Short Circuit: A Roundup of Recent Federal Court Decisions

Keeping an eye on Baltimore, taking a bite out of parking crime, and tasing a special-needs student.

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Please enjoy the latest edition of Short Circuit, a weekly feature from the Institute for Justice.

The latest episode of the Bound By Oath podcast is out now! It's a two-parter on municipal liability under Section 1983 and, we're told, a real corker. Featuring professors David Achtenberg and Fred Smith, civil rights lawyers Mike Laux and Easha Anand, and fearless journalist Radley Balko. Click here for Part 1.

  • Fall behind on your property taxes in New York City, and the City may take your home away—even if the amount you owe is just a fraction of the property's value—and transfer ownership to private developers. Second Circuit: The district court found plaintiffs' challenge to this regime barred on various procedural grounds, but we disagree. (Fans of IJ may note that the Second Circuit's analysis extensively cites an earlier decision in an IJ case.)
  • The "pre-publication review" requirements for former employees of various federal agencies dissuade employees from writing about certain topics, prevent them from participating in quickly evolving public debates, and, says the Fourth Circuit, are a-okay constitution-wise.
  • When the City of Baltimore had a fleet of planes take high resolution photos of the entire city, often for 12 hours a day, enabling them to track the movements of just about everyone – that likely violated the Fourth Amendment, says the Fourth Circuit, by a vote of 8 to 7. (We discussed the original panel decision on the podcast.)
  • Can a state court's unjustified delay in making court documents available to the public violate the First Amendment? The Fourth Circuit says it both can and did.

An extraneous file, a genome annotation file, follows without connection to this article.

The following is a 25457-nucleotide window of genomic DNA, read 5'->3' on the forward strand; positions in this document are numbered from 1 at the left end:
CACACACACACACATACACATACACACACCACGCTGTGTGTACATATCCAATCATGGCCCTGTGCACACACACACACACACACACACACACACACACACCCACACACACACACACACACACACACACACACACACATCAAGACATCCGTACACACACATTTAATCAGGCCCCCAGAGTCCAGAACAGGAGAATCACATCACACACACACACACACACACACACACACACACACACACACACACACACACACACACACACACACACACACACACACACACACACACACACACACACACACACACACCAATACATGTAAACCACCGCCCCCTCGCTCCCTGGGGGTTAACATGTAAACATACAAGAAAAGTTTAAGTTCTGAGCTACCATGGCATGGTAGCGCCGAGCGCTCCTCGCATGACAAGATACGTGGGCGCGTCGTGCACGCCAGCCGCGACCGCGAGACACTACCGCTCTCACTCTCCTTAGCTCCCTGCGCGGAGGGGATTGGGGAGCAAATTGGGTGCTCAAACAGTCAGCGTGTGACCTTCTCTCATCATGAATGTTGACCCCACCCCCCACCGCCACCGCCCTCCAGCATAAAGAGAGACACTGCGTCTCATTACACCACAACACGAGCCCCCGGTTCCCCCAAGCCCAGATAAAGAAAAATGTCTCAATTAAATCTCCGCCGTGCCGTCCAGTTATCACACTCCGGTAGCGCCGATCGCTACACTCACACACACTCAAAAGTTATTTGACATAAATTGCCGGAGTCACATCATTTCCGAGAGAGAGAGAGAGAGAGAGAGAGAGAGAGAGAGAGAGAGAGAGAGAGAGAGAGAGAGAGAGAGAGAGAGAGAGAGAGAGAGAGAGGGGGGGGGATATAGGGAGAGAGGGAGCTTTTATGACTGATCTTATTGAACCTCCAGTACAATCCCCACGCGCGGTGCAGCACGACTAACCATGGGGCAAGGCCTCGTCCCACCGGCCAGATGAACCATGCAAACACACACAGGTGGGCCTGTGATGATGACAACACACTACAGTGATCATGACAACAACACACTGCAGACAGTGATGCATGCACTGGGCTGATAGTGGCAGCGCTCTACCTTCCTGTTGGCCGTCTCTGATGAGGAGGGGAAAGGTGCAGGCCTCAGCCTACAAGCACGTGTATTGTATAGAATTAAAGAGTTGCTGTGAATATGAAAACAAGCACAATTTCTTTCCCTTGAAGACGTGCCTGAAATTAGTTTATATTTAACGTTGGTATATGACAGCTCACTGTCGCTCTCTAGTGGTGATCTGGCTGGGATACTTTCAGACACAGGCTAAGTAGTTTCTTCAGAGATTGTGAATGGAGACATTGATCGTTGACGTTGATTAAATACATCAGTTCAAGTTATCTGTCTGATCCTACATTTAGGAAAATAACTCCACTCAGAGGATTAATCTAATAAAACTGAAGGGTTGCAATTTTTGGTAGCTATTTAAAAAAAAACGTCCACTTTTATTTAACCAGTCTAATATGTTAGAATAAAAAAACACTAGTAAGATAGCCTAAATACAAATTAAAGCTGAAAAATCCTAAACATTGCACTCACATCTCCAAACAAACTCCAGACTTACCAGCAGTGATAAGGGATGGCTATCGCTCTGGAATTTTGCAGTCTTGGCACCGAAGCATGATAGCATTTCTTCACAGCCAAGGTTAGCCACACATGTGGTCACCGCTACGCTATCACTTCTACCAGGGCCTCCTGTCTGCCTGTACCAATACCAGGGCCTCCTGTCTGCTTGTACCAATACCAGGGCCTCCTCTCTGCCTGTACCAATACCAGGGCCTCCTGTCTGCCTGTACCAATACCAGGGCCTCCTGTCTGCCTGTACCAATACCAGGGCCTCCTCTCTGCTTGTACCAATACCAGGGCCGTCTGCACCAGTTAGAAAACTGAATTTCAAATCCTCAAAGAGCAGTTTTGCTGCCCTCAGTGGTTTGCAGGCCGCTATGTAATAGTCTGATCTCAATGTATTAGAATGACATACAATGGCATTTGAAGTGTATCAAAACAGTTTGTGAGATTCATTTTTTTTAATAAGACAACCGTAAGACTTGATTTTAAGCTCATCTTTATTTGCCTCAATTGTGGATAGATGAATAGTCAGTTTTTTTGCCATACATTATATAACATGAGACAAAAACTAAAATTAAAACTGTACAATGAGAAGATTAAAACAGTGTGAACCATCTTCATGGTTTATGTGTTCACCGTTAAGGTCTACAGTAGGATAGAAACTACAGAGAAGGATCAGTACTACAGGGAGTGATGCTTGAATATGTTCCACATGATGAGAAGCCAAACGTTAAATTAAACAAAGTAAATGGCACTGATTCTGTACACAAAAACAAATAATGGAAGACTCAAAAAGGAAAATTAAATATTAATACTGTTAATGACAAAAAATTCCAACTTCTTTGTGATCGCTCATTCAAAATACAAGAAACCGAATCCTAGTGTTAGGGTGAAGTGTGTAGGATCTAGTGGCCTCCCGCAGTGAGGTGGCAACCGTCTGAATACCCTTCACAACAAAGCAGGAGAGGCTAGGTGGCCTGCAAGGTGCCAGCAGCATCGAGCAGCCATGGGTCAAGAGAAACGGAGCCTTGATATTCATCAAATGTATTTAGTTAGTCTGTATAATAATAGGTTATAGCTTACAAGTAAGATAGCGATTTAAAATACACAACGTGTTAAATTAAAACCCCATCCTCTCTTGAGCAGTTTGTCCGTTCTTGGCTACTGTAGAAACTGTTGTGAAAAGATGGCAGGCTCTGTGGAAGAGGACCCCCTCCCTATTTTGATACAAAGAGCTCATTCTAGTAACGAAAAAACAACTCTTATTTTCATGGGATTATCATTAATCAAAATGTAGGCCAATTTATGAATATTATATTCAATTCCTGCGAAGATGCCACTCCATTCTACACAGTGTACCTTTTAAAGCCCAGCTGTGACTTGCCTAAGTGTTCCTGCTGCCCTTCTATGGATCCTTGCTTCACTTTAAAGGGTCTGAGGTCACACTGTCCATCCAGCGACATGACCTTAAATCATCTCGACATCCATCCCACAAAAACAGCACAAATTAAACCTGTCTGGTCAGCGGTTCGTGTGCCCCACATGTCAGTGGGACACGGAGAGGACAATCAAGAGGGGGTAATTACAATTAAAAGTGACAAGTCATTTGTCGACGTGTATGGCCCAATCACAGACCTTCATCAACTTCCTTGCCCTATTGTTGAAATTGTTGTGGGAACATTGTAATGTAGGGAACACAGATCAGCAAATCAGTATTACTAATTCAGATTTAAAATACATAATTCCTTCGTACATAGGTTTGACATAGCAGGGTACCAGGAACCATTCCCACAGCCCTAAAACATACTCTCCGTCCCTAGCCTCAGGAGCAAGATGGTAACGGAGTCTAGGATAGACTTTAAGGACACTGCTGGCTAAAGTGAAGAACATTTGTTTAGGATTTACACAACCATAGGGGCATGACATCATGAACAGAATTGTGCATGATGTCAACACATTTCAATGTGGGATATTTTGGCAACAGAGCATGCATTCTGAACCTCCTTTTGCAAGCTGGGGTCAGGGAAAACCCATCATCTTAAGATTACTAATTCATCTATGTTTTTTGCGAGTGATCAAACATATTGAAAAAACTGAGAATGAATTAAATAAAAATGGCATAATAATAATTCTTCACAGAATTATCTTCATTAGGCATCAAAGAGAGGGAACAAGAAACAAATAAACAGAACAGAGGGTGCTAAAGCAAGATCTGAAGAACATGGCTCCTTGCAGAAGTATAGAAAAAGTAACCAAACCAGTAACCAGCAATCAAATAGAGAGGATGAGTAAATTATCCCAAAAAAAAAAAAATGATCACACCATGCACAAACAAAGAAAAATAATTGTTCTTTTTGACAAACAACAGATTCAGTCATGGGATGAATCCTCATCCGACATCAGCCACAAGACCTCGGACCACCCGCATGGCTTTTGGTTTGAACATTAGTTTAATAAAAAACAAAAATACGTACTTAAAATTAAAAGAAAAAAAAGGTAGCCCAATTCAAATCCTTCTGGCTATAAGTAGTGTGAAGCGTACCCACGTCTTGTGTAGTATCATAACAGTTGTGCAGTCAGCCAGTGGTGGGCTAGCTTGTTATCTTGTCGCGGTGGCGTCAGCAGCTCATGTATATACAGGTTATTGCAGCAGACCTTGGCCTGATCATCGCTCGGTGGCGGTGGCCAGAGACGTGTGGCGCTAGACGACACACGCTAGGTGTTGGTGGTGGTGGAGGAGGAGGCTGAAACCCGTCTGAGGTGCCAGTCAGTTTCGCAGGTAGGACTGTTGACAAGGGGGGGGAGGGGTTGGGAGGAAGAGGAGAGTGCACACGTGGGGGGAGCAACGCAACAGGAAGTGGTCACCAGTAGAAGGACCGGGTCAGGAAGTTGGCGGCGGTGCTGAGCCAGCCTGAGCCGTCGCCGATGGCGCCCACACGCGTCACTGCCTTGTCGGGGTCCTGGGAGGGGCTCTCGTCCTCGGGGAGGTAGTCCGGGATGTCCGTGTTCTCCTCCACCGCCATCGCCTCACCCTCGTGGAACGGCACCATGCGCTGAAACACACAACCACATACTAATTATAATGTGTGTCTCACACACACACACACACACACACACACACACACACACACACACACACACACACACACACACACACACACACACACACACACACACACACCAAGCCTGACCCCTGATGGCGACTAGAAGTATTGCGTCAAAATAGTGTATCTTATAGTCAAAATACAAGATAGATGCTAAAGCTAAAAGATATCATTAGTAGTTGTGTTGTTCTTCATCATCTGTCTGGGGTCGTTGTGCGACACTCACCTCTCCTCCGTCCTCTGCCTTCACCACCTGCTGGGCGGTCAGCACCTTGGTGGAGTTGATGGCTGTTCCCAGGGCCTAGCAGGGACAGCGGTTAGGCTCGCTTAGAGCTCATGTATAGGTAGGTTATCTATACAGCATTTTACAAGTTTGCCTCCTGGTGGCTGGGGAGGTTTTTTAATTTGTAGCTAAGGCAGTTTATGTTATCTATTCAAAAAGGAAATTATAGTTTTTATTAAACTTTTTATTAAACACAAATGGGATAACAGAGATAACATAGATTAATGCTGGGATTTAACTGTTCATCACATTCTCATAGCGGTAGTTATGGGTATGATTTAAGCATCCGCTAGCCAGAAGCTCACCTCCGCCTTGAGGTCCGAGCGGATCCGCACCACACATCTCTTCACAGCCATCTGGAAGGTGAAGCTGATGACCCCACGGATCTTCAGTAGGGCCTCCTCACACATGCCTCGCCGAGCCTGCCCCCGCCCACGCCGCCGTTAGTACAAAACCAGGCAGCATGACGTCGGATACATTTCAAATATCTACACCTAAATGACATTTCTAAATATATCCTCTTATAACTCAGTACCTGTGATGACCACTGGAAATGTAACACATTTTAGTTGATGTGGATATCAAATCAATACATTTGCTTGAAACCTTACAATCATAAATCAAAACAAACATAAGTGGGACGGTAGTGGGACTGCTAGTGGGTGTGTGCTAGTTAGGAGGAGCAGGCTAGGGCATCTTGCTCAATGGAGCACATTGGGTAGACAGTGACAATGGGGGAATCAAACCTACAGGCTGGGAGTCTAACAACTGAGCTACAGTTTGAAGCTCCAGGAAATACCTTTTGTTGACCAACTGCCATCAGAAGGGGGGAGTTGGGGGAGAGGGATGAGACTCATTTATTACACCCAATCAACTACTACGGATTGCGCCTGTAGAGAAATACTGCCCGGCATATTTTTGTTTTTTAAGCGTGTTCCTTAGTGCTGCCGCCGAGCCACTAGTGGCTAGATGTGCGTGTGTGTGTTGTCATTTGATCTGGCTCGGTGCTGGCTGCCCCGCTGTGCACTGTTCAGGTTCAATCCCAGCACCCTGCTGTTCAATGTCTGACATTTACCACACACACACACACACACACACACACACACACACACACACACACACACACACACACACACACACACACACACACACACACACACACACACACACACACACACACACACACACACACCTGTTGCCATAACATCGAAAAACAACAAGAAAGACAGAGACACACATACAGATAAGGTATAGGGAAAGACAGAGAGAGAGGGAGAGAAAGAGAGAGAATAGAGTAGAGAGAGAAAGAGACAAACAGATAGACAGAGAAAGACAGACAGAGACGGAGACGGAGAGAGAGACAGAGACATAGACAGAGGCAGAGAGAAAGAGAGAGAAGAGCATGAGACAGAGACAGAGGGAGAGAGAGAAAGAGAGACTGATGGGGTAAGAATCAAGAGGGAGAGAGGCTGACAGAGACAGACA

• Last year, the Federal Communications Commission barred recipients of federal subsidies for rural phone and internet providers from buying equipment and services from communications companies that pose a national security threat. A Chinese company challenges the rule and its designation as a threat. The Fifth Circuit applies Chevron analysis (steps 1 and 2) and sides with FCC. It also rejects argument that the Podunk FCC don't know what it's talking about in this sensitive area, and other sundry APA arguments.
  • In the Fifth Circuit, claims against a Texas prison official will go forward. "[I]t is more than plausible that Hope's decades of solitary confinement alongside such conditions of mold, urine, and feces have caused the physical and psychological deterioration he alleges, and it is clear that such an allegation is sufficiently serious to invoke Eighth Amendment concerns."
  • Does the Fourth Amendment's protection against excessive force apply against school resource officers, such that they might be liable for tasing a special-education student? Fifth Circuit: Well, thanks to our inconsistent (some observers might say hopelessly sloppy) pronouncements in the past, it's not clear. And it's going to stay that way. Qualified immunity.
  • Tennessee lets certain classes of people vote absentee (for example, people over 60) but, as a general rule, first-time voters are not eligible for absentee voting. District court (September 2020): The first-time voter restriction is preliminarily enjoined. Sixth Circuit: The only plaintiff (or more precisely, the only person identified as a member of one of the associational plaintiffs) with standing is no longer eligible for absentee voting regardless. That's because the Tennessee Supreme Court has since interpreted the absentee-voting law such that the plaintiff wouldn't qualify. So the case is moot. Concurrence: Also, here are five pages on why the government should win if the issue ever comes up again. Dissent: The case absolutely is not moot, and here are four pages on why the government should lose.
  • Seeking out the perp responsible for a potential parking violation, Hermann, Mo. police officer approaches man's front door around 9:00 p.m., knocks, and confronts him about the crime. After the officer grabs his wrist, the man retreats into his house, and the officer . . . tases him? Causing him to fall on a table and injure his chest and shoulder? Yikes! Eighth Circuit: Yikes indeed. If the man's account is true, then no qualified immunity for the officer; everyone knows you need a warrant (or an exception to the warrant requirement) before you go around arresting people in their homes.
  • Families of victims of ISIS terrorism sue Google, Facebook, and Twitter under the Anti-Terrorism Act for allowing ISIS to better carry out its killing and organizing. The companies argue that federal law, Section 230, prevents the claims, and that they're not pled correctly. And the Ninth Circuit says the companies are mostly right, tossing most of the claims. (One judge recommends the case go en banc to narrow the circuit's understanding of Section 230 immunity.)